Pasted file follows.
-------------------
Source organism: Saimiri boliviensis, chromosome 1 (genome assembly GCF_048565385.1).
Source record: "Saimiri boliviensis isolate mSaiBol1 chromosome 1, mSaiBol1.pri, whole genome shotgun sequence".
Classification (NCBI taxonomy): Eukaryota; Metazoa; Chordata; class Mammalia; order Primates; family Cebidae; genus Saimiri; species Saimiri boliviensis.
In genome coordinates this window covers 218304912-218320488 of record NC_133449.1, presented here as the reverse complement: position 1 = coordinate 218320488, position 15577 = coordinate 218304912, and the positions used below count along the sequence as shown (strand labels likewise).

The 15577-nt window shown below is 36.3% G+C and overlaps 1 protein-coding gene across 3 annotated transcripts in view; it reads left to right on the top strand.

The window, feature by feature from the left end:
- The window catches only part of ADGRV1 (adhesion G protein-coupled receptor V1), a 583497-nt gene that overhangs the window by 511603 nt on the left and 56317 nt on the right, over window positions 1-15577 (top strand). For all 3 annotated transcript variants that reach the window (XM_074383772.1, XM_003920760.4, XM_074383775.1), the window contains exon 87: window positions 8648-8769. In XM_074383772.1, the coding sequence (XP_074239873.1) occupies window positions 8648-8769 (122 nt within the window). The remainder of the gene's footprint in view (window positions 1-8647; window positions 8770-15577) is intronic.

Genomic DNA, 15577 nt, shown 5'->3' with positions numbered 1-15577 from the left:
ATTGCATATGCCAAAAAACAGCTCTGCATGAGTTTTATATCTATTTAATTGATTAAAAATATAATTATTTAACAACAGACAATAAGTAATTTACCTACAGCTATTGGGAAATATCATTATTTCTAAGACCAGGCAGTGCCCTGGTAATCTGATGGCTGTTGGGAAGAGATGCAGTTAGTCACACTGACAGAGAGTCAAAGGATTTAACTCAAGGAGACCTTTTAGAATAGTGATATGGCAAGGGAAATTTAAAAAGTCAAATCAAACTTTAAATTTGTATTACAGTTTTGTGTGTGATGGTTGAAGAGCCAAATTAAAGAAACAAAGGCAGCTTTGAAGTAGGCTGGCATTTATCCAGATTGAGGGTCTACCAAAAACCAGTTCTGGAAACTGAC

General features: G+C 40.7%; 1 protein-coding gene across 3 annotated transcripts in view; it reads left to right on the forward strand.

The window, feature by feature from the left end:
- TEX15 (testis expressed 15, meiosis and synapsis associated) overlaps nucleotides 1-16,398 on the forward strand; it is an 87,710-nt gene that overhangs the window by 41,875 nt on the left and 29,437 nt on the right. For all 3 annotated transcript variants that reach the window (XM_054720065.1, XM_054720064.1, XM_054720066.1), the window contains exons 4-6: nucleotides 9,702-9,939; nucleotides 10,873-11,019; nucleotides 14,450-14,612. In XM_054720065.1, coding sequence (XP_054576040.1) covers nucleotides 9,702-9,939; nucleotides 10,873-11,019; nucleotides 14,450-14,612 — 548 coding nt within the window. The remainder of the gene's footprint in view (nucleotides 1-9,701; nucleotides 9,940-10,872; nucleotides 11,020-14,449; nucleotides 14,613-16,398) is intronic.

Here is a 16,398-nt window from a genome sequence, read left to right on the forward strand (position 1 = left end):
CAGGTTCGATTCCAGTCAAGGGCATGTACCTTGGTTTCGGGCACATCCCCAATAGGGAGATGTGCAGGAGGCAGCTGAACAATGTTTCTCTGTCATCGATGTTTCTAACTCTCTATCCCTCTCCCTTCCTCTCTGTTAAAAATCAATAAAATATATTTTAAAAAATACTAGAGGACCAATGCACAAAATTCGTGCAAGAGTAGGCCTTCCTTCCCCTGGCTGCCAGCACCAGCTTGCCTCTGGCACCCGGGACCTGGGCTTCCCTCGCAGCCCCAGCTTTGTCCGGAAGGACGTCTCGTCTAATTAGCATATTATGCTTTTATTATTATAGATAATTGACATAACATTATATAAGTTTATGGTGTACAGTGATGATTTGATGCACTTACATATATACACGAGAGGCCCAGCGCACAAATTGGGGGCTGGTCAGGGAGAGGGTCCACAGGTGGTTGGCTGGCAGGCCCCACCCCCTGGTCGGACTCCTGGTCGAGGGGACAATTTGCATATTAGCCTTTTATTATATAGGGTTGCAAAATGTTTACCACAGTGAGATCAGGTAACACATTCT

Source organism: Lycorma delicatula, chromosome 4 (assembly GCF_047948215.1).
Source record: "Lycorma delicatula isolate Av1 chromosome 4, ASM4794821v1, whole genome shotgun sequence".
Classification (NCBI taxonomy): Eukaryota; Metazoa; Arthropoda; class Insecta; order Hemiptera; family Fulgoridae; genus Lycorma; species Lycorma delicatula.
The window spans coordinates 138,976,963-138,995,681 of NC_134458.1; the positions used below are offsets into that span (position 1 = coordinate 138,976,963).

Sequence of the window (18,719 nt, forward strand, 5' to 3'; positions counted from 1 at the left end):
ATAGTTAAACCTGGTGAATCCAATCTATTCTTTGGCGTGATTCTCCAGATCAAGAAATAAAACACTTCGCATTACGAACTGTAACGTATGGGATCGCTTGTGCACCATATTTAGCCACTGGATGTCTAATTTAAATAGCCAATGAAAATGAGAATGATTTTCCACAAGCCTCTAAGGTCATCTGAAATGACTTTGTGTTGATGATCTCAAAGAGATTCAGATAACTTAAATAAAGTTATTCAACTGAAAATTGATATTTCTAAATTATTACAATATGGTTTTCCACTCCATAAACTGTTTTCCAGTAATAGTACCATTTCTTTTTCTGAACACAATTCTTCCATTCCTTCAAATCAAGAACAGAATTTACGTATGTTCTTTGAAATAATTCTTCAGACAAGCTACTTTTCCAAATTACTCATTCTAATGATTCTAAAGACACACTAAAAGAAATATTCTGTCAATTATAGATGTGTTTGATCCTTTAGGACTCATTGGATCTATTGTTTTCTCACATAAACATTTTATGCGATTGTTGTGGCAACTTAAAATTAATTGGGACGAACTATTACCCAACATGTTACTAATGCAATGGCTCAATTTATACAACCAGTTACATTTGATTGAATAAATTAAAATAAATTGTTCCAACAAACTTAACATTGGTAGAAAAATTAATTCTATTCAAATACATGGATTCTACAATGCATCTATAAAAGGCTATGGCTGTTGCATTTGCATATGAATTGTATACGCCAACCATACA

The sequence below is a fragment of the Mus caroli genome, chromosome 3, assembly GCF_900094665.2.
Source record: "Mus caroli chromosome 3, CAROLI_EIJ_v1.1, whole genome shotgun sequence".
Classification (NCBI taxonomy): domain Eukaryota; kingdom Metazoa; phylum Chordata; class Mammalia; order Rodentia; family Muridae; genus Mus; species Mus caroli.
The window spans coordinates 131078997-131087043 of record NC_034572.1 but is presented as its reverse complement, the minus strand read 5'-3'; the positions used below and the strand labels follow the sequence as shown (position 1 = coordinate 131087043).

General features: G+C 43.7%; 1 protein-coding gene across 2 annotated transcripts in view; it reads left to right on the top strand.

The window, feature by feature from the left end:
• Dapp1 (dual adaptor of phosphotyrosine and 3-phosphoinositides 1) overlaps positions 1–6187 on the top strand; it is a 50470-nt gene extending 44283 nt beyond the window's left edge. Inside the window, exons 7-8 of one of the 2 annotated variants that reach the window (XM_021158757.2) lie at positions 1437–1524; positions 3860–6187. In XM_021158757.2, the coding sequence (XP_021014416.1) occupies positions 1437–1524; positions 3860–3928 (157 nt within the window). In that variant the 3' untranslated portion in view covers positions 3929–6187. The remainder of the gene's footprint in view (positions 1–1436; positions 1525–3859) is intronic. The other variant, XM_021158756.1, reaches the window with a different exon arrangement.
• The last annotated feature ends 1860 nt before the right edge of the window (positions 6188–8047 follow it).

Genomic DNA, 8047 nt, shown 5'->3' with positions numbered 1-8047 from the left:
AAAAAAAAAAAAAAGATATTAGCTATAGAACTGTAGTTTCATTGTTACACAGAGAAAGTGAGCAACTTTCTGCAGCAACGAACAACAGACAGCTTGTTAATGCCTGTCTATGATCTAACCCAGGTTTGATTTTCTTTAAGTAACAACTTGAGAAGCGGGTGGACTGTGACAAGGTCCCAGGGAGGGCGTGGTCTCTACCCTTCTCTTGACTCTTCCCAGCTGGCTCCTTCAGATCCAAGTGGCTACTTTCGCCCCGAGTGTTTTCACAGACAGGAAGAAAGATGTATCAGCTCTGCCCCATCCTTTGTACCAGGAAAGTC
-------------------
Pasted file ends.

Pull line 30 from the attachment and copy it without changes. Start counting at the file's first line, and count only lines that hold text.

AAAAAAAAAAAAAAGATATTAGCTATAGAACTGTAGTTTCATTGTTACACAGAGAAAGTGAGCAACTTTCTGCAGCAACGAACAACAGACAGCTTGTTAATGCCTGTCTATGATCTAACCCAGGTTTGATTTTCTTTAAGTAACAACTTGAGAAGCGGGTGGACTGTGACAAGGTCCCAGGGAGGGCGTGGTCTCTACCCTTCTCTTGACTCTTCCCAGCTGGCTCCTTCAGATCCAAGTGGCTACTTTCGCCCCGAGTGTTTTCACAGACAGGAAGAAAGATGTATCAGCTCTGCCCCATCCTTTGTACCAGGAAAGTC